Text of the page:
How Judges Ignore the Constitution on the Right to Keep & Bear Arms Moussa81, iStock-1006474816

How Judges Ignore the Constitution on the Right to Keep & Bear Arms Moussa81, iStock-1006474816
Don’t settle for inferior imitations and fall for the swindle that governments have legitimate authority to grant rights., iStock-1006474816

U.S.A. – -( Tuesday was Bill of Rights Day, December 15, celebrating the ratification of the first 10 amendments to the Constitution. It’s a day I commemorate every year, either with a column or a post on my The War on Guns blog, sometimes with unexpected results.

Case in point: Two years ago I invited readers to “Have a Contemplative Bill of Rights Day,” to reflect on what the document and the rights it articulates mean. I posted a link to it on my Facebook page only to receive notice that it was blocked from others being able to see because it “goes against our community standards”!

If you think about it, it probably does.

This year brought another surprise to me, a recorded speech President Harry S. Truman gave on the importance of the Bill of Rights. I always appreciate seeing examples of how old school Democrats still had some understanding of the Constitution, or at least felt compelled to pay it lip service to the electorate. That’s why from time to time I remind readers of statements on the Second Amendment by John F. Kennedy and Hubert H. Humphrey where they indicated they understood perfectly well that it was intended as a safeguard against a tyrannical government.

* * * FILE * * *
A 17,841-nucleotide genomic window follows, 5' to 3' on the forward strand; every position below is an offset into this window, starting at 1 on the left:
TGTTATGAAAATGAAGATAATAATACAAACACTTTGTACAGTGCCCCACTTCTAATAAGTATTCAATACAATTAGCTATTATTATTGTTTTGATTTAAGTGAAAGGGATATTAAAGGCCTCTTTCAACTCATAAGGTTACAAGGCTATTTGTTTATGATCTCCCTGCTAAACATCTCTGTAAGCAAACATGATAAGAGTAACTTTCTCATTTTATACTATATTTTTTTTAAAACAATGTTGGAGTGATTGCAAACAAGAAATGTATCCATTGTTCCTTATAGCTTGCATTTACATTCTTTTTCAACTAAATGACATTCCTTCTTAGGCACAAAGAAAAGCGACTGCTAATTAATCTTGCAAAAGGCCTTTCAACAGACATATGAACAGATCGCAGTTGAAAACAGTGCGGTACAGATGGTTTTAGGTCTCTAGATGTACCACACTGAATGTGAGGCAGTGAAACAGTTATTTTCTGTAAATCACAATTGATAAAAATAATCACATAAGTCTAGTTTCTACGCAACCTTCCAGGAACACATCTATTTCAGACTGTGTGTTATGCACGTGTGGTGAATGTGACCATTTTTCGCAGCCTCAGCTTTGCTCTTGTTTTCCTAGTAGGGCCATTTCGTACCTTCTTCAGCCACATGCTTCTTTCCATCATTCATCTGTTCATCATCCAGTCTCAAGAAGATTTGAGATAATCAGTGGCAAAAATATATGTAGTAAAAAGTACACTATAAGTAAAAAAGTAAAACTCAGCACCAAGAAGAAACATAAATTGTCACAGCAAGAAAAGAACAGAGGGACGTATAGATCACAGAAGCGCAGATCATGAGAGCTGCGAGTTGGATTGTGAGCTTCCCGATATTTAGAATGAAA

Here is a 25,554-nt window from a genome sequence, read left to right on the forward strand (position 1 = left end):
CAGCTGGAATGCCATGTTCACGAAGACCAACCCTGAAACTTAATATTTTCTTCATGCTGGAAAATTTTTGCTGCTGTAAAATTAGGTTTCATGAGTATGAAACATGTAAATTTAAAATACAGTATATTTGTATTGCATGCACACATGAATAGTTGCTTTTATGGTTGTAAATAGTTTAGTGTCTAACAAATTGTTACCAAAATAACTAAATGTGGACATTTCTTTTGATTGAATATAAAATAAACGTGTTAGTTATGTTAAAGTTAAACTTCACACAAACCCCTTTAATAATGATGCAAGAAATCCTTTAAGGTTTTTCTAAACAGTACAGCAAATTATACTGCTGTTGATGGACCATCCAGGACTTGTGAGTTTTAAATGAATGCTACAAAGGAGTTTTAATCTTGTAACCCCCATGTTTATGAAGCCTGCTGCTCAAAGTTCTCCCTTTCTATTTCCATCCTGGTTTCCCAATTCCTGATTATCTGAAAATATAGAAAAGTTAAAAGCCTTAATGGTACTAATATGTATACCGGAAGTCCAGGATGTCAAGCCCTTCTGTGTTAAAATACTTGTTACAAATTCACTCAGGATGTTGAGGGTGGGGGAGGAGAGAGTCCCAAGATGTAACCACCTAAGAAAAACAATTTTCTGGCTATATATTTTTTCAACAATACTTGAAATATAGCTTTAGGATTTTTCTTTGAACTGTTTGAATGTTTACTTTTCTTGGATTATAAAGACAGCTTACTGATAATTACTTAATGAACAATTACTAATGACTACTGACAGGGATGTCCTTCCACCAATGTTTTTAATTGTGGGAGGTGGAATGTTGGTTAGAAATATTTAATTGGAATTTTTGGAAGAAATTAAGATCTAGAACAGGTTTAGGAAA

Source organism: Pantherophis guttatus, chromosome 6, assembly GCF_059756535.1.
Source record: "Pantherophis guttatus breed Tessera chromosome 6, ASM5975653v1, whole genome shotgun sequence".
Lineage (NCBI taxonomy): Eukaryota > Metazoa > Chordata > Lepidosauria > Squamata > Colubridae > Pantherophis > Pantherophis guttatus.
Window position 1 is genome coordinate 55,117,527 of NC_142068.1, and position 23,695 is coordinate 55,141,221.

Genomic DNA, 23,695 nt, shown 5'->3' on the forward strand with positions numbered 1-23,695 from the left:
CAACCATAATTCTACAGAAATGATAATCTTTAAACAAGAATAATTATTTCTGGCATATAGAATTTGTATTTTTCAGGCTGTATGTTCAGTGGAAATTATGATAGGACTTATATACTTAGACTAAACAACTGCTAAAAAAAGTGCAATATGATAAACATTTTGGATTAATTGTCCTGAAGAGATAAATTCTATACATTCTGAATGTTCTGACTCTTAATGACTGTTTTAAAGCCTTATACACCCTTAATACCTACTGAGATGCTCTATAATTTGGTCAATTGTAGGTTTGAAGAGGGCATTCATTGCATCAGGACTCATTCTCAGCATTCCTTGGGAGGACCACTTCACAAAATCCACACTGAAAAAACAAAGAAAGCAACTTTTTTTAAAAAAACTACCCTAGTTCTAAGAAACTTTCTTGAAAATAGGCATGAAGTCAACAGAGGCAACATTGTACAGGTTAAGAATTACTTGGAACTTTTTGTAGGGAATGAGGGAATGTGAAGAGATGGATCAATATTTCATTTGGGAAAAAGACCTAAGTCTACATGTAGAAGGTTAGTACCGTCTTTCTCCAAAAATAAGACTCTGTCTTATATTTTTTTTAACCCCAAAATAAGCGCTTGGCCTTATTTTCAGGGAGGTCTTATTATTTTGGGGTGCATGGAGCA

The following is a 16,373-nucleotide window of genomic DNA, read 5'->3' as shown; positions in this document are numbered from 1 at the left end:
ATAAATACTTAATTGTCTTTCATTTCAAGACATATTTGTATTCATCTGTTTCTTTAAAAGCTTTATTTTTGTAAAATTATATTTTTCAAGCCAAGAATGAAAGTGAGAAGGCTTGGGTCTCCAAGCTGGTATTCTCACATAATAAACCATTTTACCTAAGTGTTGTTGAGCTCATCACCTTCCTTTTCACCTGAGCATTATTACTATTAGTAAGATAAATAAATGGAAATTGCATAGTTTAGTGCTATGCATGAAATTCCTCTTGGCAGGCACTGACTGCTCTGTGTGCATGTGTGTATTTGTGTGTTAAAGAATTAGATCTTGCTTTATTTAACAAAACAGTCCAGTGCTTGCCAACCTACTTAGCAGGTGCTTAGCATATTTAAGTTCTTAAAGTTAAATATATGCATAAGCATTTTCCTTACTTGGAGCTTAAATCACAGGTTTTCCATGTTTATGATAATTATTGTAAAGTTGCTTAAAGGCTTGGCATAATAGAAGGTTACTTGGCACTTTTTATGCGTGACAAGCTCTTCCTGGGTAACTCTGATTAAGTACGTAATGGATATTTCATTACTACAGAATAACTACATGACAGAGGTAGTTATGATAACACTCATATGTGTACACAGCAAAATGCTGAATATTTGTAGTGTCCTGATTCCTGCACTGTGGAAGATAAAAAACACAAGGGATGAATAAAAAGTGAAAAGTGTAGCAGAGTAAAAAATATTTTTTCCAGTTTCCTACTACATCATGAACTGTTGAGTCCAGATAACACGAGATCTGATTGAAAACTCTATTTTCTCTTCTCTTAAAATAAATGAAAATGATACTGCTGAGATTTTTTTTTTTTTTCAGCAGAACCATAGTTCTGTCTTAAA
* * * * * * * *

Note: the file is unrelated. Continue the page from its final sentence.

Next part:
How times have changed.

Doing some research on Truman to put his speech into context, I noticed posts about his predecessor, Franklin D. Roosevelt, and a “second bill of rights.” He had been the president who in 1941 first proclaimed Bill of Rights Day, so seeing what “New Deal” he had in mind caught my guarded interest.

Karl Marx could have written it:

  • The right to a useful and remunerative job in the industries or shops or farms or mines of the nation;
  • The right to earn enough to provide adequate food and clothing and recreation;
  • The right of every farmer to raise and sell his products at a return which will give him and his family a decent living;
  • The right of every businessman, large and small, to trade in an atmosphere of freedom from unfair competition and domination by monopolies at home or abroad;
  • The right of every family to a decent home;
  • The right to adequate medical care and the opportunity to achieve and enjoy good health;